NEW YORK (AP) _ Judy Blume, whose candid children's books have attracted millions of readers and a wave of censors, has been named this year's winner of an honorary National Book Award for contributions to American letters.
``I'm thrilled by this unexpected honor,'' Blume said in a statement Wednesday, when the award was announced. ``We don't write hoping to win awards. We write because we have to _ because of a burning need to share our characters and stories.''
``We're very pleased to have Judy Blume receive the prize, because it is the first time we have given it to a young people's author. She is also someone who gives back a great deal to the community,'' said Deborah E. Wiley, chairman of the board of the National Book Foundation, a nonprofit organization that sponsors the awards.
The author's many books include ``Deenie,'' ``Are You There God? It's Me, Margaret'' and ``Tales of a Fourth Grade Nothing.'' In 1986, she sorted through her considerable fan mail and published ``Letters to Judy: What Your Kids Wish They Could Tell You.''
While past winners of the honorary award include Arthur Miller, Philip Roth and Eudora Welty, in recent years the medal has gone just as often to writers of genres once disregarded by the literary establishment. Ray Bradbury, the science fiction master, won in 2000. Stephen King, known for his best-selling horror tales, received the prize last year.
``Having raised two daughters I can tell you how important the work of Judy Blume is. For young people, she is as literary a writer as you can ask for,'' said Jessica Hagedorn, a foundation board member and author of ``Dogeaters'' and several other books.
Like King, the 66-year-old Blume has enjoyed enormous commercial success. Her books have sold more than 75 million copies and have been translated into more than 20 languages. She also founded the Kids Fund, a charitable and educational foundation, and has served on numerous boards, including the Author's Guild and the National Coalition Against Censorship.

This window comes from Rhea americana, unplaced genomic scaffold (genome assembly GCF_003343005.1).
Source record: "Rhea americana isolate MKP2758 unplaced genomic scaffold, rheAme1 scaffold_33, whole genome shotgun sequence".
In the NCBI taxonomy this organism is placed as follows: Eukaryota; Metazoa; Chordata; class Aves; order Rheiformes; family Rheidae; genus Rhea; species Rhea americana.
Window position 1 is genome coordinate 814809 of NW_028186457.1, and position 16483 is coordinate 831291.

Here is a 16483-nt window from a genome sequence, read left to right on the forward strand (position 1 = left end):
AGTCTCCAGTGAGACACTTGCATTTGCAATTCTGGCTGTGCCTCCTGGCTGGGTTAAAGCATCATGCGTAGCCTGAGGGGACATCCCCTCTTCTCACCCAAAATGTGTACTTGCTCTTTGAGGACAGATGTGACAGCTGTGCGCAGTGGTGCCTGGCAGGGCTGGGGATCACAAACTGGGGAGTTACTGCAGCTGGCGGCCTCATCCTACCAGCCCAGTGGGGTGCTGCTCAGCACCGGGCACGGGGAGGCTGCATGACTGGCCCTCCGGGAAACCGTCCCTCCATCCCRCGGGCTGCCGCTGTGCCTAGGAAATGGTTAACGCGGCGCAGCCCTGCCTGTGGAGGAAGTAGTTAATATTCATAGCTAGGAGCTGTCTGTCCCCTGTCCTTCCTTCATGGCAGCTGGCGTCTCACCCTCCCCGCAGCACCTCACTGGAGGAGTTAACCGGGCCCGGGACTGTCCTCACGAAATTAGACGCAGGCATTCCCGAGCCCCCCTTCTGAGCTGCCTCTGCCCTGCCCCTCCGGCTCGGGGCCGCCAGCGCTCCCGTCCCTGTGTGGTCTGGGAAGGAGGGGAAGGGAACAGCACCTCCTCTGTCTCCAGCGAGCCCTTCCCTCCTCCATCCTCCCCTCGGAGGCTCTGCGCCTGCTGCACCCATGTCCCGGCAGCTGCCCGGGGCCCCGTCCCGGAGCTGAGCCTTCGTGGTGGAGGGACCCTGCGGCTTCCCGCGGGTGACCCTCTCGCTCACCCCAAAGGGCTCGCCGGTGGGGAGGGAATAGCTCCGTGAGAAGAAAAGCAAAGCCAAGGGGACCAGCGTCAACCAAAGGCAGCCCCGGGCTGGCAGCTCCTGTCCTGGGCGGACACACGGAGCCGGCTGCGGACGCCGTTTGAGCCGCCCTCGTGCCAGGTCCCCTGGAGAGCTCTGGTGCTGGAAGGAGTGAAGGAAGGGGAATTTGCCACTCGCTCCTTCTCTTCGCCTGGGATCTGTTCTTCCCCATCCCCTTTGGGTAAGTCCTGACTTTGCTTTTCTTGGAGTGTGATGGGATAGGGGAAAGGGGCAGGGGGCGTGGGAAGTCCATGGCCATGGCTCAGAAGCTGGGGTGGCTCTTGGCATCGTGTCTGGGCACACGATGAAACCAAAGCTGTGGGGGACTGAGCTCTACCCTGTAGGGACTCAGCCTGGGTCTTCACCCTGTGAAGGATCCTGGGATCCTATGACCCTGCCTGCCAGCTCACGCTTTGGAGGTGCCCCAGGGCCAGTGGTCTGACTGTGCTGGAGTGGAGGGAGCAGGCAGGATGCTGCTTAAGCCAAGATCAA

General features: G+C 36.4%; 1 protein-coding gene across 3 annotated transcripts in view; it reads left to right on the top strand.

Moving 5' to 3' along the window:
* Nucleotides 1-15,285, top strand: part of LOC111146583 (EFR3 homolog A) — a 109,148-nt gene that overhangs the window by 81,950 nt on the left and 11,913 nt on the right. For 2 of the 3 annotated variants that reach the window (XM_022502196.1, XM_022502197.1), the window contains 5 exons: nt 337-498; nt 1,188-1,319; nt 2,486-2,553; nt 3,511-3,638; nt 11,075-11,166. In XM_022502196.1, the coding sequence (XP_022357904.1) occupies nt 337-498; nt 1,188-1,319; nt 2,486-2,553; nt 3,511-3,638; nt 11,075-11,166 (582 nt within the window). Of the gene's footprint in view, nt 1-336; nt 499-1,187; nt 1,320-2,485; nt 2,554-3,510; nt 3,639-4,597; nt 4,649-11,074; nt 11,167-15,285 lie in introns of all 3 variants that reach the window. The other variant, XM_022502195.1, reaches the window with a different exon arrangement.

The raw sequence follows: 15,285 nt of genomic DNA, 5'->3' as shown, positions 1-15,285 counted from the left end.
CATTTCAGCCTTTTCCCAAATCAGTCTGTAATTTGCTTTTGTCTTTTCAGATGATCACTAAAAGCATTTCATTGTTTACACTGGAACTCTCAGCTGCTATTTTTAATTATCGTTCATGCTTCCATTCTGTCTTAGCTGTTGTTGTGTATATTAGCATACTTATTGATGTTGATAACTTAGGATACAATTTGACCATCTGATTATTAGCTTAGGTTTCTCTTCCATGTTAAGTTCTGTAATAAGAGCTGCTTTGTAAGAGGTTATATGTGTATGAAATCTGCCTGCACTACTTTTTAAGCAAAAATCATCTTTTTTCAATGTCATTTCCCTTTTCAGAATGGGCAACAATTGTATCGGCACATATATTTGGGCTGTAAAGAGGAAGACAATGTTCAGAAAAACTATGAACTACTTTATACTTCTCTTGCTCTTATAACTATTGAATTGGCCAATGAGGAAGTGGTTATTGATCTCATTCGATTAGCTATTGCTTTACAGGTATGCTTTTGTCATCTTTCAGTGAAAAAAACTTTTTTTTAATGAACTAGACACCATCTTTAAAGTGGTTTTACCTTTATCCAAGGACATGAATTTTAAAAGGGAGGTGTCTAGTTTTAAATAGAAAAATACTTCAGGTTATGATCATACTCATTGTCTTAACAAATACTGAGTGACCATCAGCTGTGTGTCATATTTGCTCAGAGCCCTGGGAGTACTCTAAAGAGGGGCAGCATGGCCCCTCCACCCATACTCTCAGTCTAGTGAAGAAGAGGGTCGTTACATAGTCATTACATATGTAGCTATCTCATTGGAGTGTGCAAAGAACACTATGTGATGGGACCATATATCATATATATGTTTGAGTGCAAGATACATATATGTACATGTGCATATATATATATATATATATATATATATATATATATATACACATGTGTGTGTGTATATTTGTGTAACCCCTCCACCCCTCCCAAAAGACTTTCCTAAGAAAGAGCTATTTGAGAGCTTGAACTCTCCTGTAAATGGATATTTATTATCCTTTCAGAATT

However, not all grown-ups have found her work fit for children. Blume is known for dealing explicitly with sex, religion and divorce and her books often have been placed in restricted sections of libraries or pulled altogether from shelves. She responded by editing the compilation ``Places I Never Meant to Be, Original Stories by Censored Writers,'' published in 1999.
Although Blume has received numerous children's books prizes, critics have been divided about her work. Some have found her to be heavy-handed, and others have praised her honesty and accessibility.
``She has convinced millions of young people that truth can be found in a book and that reading is fun,'' Faith McNulty once wrote in The New Yorker. ``At a time that many believe may be the twilight of the written word, those are things to be grateful for.''
Blume, herself the mother of three, will accept her medal Nov. 17 at the 55th annual National Book Awards ceremony, in New York. Nominations for competitive awards will be announced next month.